Sunday, June 12, 2011

Accusations [Anthony McCarthy]

I'm not going to speculate as to why it has apparently become the default assumption on some liberal blogs that some accusations are not to be questioned but that is a position that is so wrong, so impractical and so, plainly, nuts it can't be allowed to stand unchallenged. There is nothing about any accusation that puts it or the details it contains beyond the bounds of questioning. If you don't want your accusation to be questioned, don't accuse someone because they have every right to question it.

I am going to point out that even for those who objected to what I said yesterday, it's not the default assumption depending on who is making the accusation and who is being accused and what they're being accused of. The objections made in yesterdays comments carried loads of accusations.

I'm going to present three instances, one which comes pretty close to home, of specific cases of false accusations and will mention one of the most outrageous examples of mass injustice in recent decades, for which I have no intention to apologize so don't bother asking for that.

There is the infamous Charles Stuart case in Boston. In October, 1989, emergency took a call from Stuart who said that he and Carol DiMati (Stuart), his pregnant wife, had been assaulted and robbed in their car, shot by an unknown "black man". His wife died in the hospital, the child who was taken prematurely suffered seizures and died within days. Charles Stewart was treated in the hospital and the Boston Police immediately started looking for the unknown black man, breaking down doors and, it was rumored, some heads in the frenzied search for a particularly brutal murderer as the grieving widower recovered in the hospital.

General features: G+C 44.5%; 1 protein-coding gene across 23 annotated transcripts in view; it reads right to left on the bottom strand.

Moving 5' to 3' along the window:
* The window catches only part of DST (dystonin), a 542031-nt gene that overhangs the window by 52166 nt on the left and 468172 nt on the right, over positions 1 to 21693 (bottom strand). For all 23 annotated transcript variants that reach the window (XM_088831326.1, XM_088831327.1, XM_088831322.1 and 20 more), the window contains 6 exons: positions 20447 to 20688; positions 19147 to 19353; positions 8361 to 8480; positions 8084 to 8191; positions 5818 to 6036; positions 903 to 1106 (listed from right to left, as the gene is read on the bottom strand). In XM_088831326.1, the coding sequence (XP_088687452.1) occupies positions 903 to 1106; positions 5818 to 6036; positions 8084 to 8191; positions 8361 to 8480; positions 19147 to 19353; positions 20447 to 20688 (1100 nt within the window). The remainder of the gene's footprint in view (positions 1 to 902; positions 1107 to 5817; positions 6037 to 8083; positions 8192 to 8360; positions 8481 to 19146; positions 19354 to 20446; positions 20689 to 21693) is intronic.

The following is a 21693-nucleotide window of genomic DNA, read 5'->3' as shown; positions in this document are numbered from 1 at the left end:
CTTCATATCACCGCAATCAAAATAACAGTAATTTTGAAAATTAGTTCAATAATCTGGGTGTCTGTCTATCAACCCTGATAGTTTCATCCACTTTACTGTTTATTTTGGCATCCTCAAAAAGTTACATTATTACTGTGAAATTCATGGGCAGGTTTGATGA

The Boston Police soon fixed on Willie Bennett who Stuart would later identify as the killer in a stand up line. The police figured they had done their job. Raymond Flynn, the mayor of Boston, Mike Barnicle, the prominent columnist and most of the movers in Boston and the region all said they'd gotten the man who had viciously killed a young, pregnant woman and the child she was carrying, in one of the most publicized cases in memory.

Only, as some will remember, Stuart's brother, who had helped him cover up the crime, soon cracked and what really happened came out. Charles Stuart, who was upset that he was going to become a father and that he would suffer a decrease in standard of living when his wife stopped working, had shot his pregnant wife to collect the insurance and then inflicted a wound on himself in order to place the blame on a stereotypical scary black man. Charles Stuart, knowing he would be arrested jumped off of the Tobin Bridge and died.

A similar thing happened a few years later in the Susan Smith case, in which a young mother claimed that "a black man" had carjacked her car with her children in it, setting off another manhunt for the man who abducted two white children. As you might remember about a week later she confessed that she had drowned her children in the car so she could take up with a man who didn't want them. I don't know the details of what the manhunt consisted of but it's not hard to imagine rights may have been violated and an innocent man could have eventually been arrested.